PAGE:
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€100m drainage system to solve Nima’s waste and flooding issues

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Parliament of Ghana has approved a loan facility of €101,760,002 to finance the construction of a drainage and ancillary sewage system in Nima, between Kawukudi to the Odaw River Basin in Accra.

The project is expected to mitigate the perennial flooding in Nima and its environs by enhancing access to solid waste collection and drainage management services which are currently limited within the vicinity.This is a situation that contributes to the blockage of drains and results in flooding every year.The project is expected to be completed within 24 months and when completed, will also feature the construction of enhancement facilities such as  green areas, shade areas, and rest and bike and walkways and play areas.

The amount for the project is made up of a term loan facility agreement between the government of Ghana (represented by the Ministry of Finance) and Standard Chartered Bank, London, backed by Eksport Kredit Fonden (EKF) by up to €91,375,307 and a commercial facility of up to €10,384,695.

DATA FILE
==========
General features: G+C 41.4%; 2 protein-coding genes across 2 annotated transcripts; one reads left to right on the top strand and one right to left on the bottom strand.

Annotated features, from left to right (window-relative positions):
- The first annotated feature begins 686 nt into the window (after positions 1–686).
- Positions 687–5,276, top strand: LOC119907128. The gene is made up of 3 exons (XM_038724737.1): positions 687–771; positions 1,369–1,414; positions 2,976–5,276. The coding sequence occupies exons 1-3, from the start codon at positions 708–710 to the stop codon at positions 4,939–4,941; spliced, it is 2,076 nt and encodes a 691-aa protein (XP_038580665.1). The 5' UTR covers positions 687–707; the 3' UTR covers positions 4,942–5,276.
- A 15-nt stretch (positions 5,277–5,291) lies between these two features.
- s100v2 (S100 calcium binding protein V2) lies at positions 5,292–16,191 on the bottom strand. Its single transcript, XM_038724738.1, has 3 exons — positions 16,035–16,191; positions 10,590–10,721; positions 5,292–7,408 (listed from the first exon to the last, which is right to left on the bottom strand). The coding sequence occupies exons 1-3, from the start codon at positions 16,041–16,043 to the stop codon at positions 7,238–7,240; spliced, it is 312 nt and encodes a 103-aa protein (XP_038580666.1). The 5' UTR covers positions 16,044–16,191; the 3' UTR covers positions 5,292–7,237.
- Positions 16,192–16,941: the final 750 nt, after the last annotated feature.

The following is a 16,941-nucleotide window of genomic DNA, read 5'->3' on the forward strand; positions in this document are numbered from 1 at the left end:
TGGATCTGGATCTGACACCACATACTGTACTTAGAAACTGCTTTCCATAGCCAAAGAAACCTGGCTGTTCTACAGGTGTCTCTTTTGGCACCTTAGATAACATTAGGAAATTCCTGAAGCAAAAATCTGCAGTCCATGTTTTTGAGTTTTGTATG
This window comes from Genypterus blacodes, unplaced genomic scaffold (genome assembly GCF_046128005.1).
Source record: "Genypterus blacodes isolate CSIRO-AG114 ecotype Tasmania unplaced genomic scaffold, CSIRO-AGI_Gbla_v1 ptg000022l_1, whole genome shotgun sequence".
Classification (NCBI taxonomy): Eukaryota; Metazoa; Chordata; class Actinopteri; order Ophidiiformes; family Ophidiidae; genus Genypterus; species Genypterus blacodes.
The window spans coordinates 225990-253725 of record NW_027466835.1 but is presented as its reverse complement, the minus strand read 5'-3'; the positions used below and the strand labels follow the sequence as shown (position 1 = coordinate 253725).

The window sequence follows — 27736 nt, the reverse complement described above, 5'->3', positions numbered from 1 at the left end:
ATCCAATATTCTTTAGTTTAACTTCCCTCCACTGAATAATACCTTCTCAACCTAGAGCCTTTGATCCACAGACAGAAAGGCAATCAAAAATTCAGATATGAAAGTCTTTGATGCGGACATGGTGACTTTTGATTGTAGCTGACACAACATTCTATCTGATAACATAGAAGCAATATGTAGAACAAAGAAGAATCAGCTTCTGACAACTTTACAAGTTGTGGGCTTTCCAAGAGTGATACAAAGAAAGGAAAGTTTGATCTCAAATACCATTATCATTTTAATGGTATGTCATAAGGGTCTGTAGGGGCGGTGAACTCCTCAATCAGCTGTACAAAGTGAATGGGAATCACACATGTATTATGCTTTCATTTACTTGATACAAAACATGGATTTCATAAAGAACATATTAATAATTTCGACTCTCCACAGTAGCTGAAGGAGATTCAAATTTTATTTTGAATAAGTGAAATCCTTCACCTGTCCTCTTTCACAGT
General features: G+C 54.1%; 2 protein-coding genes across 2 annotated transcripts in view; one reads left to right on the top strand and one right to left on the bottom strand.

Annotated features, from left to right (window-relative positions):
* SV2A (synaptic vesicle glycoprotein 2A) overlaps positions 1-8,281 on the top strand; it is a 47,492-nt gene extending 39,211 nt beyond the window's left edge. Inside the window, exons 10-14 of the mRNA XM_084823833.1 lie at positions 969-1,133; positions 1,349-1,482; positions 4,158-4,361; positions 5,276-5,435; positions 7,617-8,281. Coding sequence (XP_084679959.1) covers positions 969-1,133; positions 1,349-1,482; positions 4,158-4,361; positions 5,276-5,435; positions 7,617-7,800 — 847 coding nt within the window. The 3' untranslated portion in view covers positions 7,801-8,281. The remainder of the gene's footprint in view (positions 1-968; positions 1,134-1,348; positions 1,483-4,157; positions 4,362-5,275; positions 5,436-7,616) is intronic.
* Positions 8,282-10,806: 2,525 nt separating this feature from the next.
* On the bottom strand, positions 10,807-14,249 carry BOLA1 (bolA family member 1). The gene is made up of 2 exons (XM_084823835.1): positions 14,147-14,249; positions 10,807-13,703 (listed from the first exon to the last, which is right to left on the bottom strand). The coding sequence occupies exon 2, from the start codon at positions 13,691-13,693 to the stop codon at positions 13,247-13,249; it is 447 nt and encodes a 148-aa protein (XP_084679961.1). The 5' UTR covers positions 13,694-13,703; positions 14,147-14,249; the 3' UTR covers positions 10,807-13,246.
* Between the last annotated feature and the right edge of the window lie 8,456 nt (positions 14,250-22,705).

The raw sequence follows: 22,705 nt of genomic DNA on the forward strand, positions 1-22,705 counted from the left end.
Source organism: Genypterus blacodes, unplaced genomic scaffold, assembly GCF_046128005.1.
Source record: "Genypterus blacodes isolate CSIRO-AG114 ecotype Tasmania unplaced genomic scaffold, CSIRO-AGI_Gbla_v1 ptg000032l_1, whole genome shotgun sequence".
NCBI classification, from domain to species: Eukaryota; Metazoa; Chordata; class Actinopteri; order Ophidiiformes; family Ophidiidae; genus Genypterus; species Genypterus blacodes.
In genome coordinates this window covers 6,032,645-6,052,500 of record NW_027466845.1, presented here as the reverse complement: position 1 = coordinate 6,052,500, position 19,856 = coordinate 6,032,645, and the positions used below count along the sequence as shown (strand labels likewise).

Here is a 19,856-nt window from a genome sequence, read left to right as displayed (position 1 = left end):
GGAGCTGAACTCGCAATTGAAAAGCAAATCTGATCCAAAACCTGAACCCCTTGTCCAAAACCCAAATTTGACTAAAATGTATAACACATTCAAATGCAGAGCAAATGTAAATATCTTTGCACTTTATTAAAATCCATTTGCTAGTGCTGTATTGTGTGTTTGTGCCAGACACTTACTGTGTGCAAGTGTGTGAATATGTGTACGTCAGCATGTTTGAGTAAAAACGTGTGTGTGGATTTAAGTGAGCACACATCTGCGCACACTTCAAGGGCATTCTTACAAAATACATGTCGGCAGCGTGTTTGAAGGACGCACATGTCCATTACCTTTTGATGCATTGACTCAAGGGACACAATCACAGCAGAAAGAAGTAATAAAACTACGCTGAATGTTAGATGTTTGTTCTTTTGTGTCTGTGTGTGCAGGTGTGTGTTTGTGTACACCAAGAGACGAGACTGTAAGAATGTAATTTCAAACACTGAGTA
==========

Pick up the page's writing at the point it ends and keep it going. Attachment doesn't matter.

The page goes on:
The project entails a subterranean drainage system that will also improve environmental and sanitary conditions in the Nima community and its surrounding areas, as well as provide the community with public spaces that serve diverse needs of residents.

Contributing to the motion in the House was the Minister for Monitoring and Evaluation, Dr. Anthony Akoto Osei  who indicated the actual project cost is only €90,000,000 with the remainder serving as a premium.He explained other related cost will see the total financing amount for the entire project being €101,760,002,

 “The two facilities amounting to €101,760,002 is the request. The contract value, however, is €90,000,000 – a difference of €11million is the EKF premium that is typical of such loans,” he said.

Works and Housing Minister, Samuel Atta Akyea – in his submission to also support the motion, justified government’s decision to invest huge sums of money in certain infrastructural projects such as the construction of subterranean drains which are expensive to build, adding that it is a sure way of addressing the recurrent flooding situations that the city faces.

“Every year, serious amounts of monies are released for us to do desilting and concrete lining, and what I would call palliatives; they do not solve the problems. Subterranean drains are the way to go. This is the first major intervention in which government has seen the necessity to do subterranean drains. We are going to see for the first time serious drains with a lot of sewage underground to make for a neat environment,” he said.

Paa Kweku Eshun|Talksafrica.com

Written by EDITORIAL STAFF

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